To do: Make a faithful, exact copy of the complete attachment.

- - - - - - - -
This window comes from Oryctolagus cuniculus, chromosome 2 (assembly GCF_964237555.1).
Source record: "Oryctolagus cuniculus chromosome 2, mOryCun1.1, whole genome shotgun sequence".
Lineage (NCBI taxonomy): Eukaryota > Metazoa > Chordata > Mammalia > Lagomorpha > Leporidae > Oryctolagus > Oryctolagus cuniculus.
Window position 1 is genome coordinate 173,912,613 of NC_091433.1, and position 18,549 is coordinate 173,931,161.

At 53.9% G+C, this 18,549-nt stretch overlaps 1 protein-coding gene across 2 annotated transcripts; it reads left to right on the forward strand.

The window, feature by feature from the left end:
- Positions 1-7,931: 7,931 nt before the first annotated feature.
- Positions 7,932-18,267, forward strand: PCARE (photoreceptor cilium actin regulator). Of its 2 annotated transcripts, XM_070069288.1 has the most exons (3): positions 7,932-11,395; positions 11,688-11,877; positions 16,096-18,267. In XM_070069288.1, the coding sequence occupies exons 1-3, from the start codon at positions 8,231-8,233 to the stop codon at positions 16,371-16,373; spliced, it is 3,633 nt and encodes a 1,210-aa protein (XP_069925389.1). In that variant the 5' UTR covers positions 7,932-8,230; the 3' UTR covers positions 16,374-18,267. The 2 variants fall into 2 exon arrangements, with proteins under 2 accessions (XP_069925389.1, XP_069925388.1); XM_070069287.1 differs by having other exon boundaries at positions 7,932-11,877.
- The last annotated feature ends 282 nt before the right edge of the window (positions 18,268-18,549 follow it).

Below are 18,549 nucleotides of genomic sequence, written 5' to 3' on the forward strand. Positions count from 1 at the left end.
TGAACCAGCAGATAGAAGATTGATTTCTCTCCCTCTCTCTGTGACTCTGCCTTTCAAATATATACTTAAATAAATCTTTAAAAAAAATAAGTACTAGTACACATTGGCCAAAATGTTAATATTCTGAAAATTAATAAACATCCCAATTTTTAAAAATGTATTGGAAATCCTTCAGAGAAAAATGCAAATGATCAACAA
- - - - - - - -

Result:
This window comes from Oryctolagus cuniculus, chromosome 2 (assembly GCF_964237555.1).
Source record: "Oryctolagus cuniculus chromosome 2, mOryCun1.1, whole genome shotgun sequence".
Lineage (NCBI taxonomy): Eukaryota > Metazoa > Chordata > Mammalia > Lagomorpha > Leporidae > Oryctolagus > Oryctolagus cuniculus.
Window position 1 is genome coordinate 173,912,613 of NC_091433.1, and position 18,549 is coordinate 173,931,161.

At 53.9% G+C, this 18,549-nt stretch overlaps 1 protein-coding gene across 2 annotated transcripts; it reads left to right on the forward strand.

The window, feature by feature from the left end:
- Positions 1-7,931: 7,931 nt before the first annotated feature.
- Positions 7,932-18,267, forward strand: PCARE (photoreceptor cilium actin regulator). Of its 2 annotated transcripts, XM_070069288.1 has the most exons (3): positions 7,932-11,395; positions 11,688-11,877; positions 16,096-18,267. In XM_070069288.1, the coding sequence occupies exons 1-3, from the start codon at positions 8,231-8,233 to the stop codon at positions 16,371-16,373; spliced, it is 3,633 nt and encodes a 1,210-aa protein (XP_069925389.1). In that variant the 5' UTR covers positions 7,932-8,230; the 3' UTR covers positions 16,374-18,267. The 2 variants fall into 2 exon arrangements, with proteins under 2 accessions (XP_069925389.1, XP_069925388.1); XM_070069287.1 differs by having other exon boundaries at positions 7,932-11,877.
- The last annotated feature ends 282 nt before the right edge of the window (positions 18,268-18,549 follow it).

Below are 18,549 nucleotides of genomic sequence, written 5' to 3' on the forward strand. Positions count from 1 at the left end.
TGAACCAGCAGATAGAAGATTGATTTCTCTCCCTCTCTCTGTGACTCTGCCTTTCAAATATATACTTAAATAAATCTTTAAAAAAAATAAGTACTAGTACACATTGGCCAAAATGTTAATATTCTGAAAATTAATAAACATCCCAATTTTTAAAAATGTATTGGAAATCCTTCAGAGAAAAATGCAAATGATCAACAA